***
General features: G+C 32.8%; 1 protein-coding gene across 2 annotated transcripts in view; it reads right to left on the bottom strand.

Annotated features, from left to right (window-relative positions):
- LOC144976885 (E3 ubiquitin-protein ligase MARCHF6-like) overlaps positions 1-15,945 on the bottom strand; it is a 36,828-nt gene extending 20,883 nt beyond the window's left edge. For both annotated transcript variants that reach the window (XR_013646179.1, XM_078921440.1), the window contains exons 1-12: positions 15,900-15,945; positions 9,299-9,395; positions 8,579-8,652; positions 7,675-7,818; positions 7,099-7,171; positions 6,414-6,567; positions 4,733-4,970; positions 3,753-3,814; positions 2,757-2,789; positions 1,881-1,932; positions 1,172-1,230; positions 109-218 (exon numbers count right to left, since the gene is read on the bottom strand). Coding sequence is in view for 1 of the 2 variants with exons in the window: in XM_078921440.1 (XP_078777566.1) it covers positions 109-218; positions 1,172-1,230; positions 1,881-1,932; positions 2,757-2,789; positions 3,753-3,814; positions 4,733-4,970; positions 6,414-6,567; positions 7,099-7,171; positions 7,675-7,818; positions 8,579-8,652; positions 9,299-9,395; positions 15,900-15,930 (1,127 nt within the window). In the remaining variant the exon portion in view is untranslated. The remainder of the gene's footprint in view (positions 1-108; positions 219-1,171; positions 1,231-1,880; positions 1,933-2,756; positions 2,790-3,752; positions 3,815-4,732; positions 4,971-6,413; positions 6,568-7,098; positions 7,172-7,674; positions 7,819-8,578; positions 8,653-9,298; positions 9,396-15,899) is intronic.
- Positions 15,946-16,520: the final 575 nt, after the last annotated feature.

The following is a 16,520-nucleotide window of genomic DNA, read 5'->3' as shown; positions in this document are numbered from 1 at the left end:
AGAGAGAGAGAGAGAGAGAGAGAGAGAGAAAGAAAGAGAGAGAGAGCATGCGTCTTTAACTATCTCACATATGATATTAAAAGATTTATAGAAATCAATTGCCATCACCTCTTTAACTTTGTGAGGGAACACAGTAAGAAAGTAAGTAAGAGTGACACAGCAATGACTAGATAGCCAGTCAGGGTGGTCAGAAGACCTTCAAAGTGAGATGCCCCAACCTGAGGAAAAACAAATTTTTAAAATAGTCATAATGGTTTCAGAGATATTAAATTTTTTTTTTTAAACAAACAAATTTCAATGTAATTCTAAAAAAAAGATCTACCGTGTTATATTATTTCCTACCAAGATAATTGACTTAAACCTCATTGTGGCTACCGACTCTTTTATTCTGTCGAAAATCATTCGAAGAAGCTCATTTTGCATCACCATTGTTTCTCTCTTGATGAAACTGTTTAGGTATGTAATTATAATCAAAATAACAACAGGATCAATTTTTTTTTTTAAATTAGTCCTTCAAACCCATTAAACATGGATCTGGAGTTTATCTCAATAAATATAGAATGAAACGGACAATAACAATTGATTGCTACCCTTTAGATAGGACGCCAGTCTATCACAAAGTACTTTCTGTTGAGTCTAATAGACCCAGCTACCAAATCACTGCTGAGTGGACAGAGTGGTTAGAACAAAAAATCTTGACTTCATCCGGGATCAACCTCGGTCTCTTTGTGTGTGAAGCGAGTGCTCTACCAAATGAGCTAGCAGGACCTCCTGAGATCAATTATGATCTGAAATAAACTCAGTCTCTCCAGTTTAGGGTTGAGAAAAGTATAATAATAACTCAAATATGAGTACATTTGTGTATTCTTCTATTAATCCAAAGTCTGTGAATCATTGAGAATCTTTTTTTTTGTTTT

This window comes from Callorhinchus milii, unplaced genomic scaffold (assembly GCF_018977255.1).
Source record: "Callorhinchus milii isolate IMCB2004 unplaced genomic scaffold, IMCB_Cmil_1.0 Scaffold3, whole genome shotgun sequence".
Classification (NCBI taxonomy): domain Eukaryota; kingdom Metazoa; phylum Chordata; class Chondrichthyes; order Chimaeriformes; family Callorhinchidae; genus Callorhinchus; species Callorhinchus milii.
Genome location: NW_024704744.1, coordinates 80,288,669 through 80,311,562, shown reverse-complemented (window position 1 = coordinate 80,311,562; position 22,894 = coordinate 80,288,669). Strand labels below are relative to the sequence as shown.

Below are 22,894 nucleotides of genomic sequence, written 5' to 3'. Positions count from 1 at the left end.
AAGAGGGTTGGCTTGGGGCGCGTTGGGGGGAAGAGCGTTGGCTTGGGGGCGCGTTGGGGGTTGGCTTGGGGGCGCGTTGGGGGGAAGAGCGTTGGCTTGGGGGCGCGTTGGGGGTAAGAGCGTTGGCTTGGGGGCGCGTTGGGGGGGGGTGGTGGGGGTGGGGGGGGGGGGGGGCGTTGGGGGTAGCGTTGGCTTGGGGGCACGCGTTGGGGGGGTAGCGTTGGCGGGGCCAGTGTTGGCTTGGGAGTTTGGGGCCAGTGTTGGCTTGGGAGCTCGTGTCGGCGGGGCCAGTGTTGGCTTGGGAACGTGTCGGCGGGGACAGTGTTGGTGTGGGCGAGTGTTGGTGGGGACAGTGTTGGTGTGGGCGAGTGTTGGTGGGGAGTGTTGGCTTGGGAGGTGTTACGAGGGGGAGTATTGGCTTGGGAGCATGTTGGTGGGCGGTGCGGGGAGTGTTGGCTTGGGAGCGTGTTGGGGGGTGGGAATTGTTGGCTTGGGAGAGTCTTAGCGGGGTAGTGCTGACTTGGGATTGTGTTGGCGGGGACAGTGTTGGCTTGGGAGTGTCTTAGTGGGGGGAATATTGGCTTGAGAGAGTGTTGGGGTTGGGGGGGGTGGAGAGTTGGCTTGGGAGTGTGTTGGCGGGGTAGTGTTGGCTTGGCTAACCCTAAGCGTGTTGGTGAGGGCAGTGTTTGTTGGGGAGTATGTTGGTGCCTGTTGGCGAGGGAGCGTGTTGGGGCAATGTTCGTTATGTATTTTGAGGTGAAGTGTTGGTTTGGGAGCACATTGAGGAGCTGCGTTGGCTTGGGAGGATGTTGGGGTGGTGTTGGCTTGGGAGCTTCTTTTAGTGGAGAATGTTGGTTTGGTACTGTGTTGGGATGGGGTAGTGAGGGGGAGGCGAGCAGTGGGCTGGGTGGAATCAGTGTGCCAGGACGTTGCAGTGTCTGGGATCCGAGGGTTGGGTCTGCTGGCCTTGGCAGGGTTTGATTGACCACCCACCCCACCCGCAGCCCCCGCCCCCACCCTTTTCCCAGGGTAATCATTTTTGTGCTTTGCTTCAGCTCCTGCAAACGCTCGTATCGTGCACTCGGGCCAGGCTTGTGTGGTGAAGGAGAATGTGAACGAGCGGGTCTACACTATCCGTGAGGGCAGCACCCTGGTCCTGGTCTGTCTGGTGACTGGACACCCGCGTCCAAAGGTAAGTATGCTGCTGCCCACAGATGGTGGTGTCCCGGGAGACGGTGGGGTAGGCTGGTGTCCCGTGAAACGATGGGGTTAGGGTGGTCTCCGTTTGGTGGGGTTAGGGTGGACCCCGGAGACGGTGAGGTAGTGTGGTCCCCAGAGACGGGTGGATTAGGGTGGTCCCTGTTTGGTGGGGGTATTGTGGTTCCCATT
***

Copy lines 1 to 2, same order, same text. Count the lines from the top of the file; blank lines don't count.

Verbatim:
General features: G+C 32.8%; 1 protein-coding gene across 2 annotated transcripts in view; it reads right to left on the bottom strand.

Annotated features, from left to right (window-relative positions):